While revelations around phone hacking have furrowed brows throughout the establishment, the latest revelations truly merit the appellation of “shocking”. An investigation by the Guardian has revealed that The News Of The World hacked into the voicemail of murdered schoolgirl Milly Dowler and deleted messages — leading friends and relatives to believe she was still alive.

And who was NOTW editor at the time of acts described as “heinous” and “despicable” by Dowler’s father — step forward News International chief executive Rebekah Brooks! Despite her proximity to the hacking scandal, the flame-haired hack managed to survive after Rupert Murdoch abandoned plans to pension her off due to a personal intervention by David Cameron on Brooks’ behalf.

“Rebekah pleaded with the Dirty Digger not to be cut adrift and begged her friend David Cameron to intercede on her behalf. Following this intervention Murdoch … relented.”

Brooks more face-saving exit strategy, which is also reported in the latest edition of Private Eye, would see her leaving the Murdoch stable to start a family — with a massive “golden goodbye”, naturally.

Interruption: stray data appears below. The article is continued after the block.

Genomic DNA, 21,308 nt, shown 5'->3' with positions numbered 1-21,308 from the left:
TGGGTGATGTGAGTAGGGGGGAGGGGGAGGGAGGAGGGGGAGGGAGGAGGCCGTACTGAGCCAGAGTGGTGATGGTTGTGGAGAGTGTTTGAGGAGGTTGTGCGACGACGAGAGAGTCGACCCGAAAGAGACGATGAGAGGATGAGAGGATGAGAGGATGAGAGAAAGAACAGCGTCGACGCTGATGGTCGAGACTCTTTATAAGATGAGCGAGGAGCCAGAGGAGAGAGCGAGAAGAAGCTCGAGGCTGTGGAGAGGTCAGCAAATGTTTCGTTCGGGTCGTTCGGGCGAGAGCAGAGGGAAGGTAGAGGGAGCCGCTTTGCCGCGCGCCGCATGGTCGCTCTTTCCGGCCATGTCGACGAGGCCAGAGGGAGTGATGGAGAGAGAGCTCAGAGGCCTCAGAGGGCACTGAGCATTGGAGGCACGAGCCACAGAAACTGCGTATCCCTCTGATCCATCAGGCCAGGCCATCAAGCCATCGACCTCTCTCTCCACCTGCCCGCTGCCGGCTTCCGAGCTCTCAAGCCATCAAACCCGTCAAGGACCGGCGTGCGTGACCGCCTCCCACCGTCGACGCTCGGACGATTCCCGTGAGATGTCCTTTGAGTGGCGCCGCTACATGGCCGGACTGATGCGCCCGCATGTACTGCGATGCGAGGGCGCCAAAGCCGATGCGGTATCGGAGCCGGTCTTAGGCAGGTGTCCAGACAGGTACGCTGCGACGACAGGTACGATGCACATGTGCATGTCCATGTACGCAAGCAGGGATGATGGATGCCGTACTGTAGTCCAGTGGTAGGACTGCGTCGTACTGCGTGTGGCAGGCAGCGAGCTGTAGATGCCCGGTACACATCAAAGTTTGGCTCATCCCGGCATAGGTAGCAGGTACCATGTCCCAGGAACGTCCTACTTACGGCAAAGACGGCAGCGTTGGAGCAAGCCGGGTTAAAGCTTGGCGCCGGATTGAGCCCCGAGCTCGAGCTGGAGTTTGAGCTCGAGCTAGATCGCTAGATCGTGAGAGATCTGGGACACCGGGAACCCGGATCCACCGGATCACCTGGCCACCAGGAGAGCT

Rebekah, 43, has heard her body clock ticking and wishes to present husband Charlie with a bouncing baby Brooks before it is too late. The couple have therefore embarked upon an intensive programme of Ugandan discussions aimed at bringing a little hacker into the world in 2012, when Rebekah will be able to steop down gracefully with a nice seven-figure leaving present and concentrate on matters maternal.

While it was known that NOTW had hacked phones of friend and relatives in the Soham killings, interference with a phone owned by the murder victim themselves, deleting messages and leading police to fear that evidence may have destroyed represents a step down from the gutter and into the sewer. There will be many doubting whether the Queen Of The Red Tops can now be gifted such a dignified departure.

Rebekah Brooks is toast.

  1. What was your source for the point about the David Cameron intervention?

    I agree with most people, who think that Brooks needs to go. It’s shameful that she could receive such a large some of money, despite the controversy though.

  2. @Ian

    I would join; but I never bought the paper anyway.
    I suspect that may be the case for most people who actively look at this site.

    I do wonder when they are going to look at the other papers who indulge in these kind of activities.

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